If Mark Carver and Neal Cassada didn’t kill Ira Yarmolenko, there are only two other ways she could have died.
Someone else killed her. Or she killed herself.
Advocates for Carver have different opinions. Chris Mumma of the N.C. Center on Actual Innocence, who now represents Carver, believes Ira’s death was a homicide. A killer could still be on the loose.
Brent Ratchford, lead attorney during the trial, agrees. “I don’t know what happened,” Ratchford said. “I don’t know who did it. But I know it wasn’t Mark. I know it wasn’t Neal.”
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However, Carver’s other trial attorney, David Phillips, believes it was suicide. So does Bill Lane, a private investigator hired to help the defense.
A pathologist’s opinion
I hope to speak with the medical examiner who performed Ira’s autopsy. He testified at trial that he didn’t think she could have tied all three bindings before passing out. I want to ask him whether he thinks it’s possible for someone to commit suicide with three bindings. He declines to be interviewed.
I turn instead to Dr. Greg Davis, a professor of pathology at the University of Kentucky who is a nationally recognized medical examiner. Davis says a person would have time – about 15 seconds – to tie three bindings before losing consciousness. But he says he never heard of such a case and thought it highly unlikely.
“If you ask me if it’s within the realm of human possibility that a woman who wanted to end her life could have put three cords around her neck, absolutely,” he says. “However, this would be one of the darnedest suicides I’ve ever seen. It stretches credulity.”
The possibility of suicide has been a persistent Internet thread in Carver’s case for years.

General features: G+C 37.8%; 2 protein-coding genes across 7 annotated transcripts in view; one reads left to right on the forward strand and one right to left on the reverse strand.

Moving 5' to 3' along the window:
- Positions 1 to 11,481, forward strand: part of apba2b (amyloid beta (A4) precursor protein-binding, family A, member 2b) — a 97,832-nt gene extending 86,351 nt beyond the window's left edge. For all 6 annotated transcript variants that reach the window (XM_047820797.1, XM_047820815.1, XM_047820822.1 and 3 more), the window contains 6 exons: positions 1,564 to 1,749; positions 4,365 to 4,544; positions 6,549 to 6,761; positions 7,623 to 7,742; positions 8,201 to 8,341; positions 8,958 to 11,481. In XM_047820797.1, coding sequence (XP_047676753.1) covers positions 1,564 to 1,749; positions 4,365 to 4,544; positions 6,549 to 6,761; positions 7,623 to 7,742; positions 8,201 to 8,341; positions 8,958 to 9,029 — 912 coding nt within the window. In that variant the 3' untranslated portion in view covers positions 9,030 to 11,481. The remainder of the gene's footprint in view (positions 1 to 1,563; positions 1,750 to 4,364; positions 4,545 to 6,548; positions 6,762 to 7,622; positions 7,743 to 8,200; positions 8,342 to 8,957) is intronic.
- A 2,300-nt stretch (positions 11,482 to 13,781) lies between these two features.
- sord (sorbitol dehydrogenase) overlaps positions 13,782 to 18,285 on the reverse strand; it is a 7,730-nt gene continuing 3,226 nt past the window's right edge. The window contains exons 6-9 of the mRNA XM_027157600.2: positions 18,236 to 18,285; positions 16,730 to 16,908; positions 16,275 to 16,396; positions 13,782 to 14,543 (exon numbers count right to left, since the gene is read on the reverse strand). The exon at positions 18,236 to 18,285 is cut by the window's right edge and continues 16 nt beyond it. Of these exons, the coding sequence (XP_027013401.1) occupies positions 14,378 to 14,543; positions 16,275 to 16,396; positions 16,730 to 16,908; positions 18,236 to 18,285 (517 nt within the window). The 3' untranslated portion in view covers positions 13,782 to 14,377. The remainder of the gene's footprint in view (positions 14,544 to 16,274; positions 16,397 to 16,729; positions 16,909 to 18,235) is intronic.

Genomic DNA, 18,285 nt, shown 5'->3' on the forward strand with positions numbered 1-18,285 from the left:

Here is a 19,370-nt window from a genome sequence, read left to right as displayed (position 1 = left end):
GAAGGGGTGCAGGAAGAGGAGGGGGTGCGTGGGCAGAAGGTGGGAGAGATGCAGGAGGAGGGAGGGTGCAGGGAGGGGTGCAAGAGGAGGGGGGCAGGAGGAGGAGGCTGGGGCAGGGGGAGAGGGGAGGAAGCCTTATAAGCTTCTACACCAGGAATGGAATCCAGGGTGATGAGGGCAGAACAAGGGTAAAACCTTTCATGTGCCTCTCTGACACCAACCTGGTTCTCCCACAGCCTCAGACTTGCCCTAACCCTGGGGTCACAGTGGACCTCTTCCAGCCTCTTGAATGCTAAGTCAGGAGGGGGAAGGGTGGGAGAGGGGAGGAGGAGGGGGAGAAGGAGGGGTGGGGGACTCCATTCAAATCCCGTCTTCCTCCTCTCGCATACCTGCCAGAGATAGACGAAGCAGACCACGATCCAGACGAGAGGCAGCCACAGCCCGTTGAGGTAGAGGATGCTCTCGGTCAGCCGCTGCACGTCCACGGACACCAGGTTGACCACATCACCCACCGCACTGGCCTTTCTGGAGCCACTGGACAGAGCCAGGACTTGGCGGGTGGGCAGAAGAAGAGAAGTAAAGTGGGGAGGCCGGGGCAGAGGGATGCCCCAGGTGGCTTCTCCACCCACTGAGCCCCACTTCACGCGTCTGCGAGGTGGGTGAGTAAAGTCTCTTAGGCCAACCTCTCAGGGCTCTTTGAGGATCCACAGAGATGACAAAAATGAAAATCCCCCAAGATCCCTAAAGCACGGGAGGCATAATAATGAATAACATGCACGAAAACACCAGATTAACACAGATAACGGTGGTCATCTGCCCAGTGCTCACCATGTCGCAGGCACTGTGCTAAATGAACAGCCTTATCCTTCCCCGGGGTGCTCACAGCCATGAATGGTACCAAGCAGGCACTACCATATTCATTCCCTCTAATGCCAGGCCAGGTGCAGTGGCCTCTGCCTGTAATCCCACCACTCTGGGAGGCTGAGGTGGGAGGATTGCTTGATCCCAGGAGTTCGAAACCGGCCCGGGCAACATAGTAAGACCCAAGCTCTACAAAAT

When Dateline NBC aired a show in July 2011 called “Mystery on the Catawba,” amateur sleuths became convinced Carver is innocent. A woman from Oklahoma who makes sewing patterns and a man in Texas who works in computers made it their mission to find “the real killer.”
Their research on “ligature strangulation” led to articles in forensic journals about “suicide by ligature strangulation.” They became convinced Ira killed herself.
A “Free Mark Carver” website now refers to “The Suicide Mistaken for Murder of Ira Yarmolenko.”
The family’s response
In February, I fly to Maryland to talk with Ira’s brother. Pavel Yarmolenko conducts clinical research into non-invasive cancer surgery at a pediatric hospital.
I ask what he remembers most about Ira. “She was someone who understood people really well,” he tells me. “She related to everyone.” She was the person, he says, whom friends called when they needed advice or consoling.
He says he has read most of the Internet postings about his sister and says they’re “not grounded in reality.”
“Do you know of any reason why she might have killed herself?” I ask.
“Suicide? No. Absolutely no,” he says. “There was no reason, nothing of the sort.”
“Had she ever tried to kill herself before?”
“No other attempts, anything like that.”
And then, speaking to her state of mind at the time of her death, he adds: “She was not sure how she felt about leaving Charlotte. But she was very, very excited about coming to Chapel Hill.”